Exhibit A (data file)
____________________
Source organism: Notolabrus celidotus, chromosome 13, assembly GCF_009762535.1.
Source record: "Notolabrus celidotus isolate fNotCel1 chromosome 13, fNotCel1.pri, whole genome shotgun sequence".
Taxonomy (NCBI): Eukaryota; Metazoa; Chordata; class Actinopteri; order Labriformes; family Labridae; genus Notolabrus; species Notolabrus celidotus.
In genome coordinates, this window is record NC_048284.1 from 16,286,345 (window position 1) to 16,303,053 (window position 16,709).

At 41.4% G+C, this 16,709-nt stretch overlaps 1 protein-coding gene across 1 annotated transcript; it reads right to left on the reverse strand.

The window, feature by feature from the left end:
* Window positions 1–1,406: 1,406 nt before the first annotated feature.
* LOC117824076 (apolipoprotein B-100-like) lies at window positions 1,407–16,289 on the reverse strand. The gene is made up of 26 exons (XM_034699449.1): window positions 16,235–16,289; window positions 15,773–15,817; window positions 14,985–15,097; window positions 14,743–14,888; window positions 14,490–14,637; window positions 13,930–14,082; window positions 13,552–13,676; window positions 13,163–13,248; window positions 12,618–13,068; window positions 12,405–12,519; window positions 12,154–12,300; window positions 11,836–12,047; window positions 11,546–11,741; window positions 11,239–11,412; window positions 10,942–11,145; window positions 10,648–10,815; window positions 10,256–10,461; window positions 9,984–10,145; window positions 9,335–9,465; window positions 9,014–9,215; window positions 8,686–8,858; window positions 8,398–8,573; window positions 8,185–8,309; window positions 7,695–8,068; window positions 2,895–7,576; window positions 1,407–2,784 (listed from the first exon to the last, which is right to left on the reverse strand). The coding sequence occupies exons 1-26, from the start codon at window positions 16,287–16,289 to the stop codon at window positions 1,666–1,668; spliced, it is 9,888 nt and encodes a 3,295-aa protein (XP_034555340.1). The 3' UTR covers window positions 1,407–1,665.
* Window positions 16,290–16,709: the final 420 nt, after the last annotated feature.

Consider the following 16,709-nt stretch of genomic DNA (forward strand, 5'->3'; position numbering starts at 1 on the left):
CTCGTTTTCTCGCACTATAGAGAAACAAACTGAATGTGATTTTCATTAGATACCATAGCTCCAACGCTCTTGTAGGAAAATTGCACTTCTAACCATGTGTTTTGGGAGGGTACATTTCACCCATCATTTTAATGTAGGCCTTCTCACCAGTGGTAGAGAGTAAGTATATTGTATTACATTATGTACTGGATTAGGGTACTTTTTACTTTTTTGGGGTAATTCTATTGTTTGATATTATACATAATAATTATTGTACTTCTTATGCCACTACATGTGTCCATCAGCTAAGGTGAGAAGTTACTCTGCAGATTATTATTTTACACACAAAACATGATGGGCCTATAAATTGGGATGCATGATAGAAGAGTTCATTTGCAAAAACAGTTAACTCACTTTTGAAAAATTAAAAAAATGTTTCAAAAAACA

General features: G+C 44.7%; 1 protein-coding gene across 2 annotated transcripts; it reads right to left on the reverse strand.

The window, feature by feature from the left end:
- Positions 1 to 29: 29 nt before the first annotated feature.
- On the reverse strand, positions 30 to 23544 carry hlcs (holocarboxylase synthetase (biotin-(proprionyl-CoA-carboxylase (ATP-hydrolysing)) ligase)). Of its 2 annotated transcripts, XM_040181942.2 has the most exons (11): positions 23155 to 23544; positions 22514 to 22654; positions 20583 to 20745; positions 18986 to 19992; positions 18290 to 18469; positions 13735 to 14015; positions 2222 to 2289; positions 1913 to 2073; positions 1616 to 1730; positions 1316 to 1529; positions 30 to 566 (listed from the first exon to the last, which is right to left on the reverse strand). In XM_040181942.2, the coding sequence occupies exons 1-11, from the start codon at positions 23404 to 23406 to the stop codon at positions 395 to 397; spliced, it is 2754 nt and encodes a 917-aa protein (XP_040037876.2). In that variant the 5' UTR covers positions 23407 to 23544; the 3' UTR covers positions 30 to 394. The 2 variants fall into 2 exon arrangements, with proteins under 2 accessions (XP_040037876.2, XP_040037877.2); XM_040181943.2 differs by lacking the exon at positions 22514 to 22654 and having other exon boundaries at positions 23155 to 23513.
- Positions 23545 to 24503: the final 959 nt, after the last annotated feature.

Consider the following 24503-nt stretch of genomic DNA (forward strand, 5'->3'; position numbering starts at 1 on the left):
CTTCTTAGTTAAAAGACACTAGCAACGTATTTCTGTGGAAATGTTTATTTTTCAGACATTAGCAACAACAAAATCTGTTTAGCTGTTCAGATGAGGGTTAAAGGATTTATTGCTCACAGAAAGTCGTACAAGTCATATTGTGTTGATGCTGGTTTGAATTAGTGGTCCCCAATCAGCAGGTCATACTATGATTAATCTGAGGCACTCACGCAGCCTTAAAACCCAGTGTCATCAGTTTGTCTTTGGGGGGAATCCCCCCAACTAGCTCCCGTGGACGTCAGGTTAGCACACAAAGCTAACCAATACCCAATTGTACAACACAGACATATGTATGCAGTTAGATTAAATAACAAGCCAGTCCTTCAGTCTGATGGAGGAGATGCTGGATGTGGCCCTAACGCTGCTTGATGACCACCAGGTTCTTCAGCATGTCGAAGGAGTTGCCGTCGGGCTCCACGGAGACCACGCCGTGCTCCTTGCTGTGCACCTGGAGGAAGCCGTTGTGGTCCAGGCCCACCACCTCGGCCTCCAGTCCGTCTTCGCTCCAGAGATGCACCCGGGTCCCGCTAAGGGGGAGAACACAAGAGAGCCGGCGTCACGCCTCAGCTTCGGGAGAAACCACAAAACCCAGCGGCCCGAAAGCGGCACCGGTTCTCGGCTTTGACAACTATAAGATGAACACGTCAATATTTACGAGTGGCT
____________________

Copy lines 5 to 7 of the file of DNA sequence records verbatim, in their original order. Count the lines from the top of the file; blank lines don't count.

At 41.4% G+C, this 16,709-nt stretch overlaps 1 protein-coding gene across 1 annotated transcript; it reads right to left on the reverse strand.

The window, feature by feature from the left end:
* Window positions 1–1,406: 1,406 nt before the first annotated feature.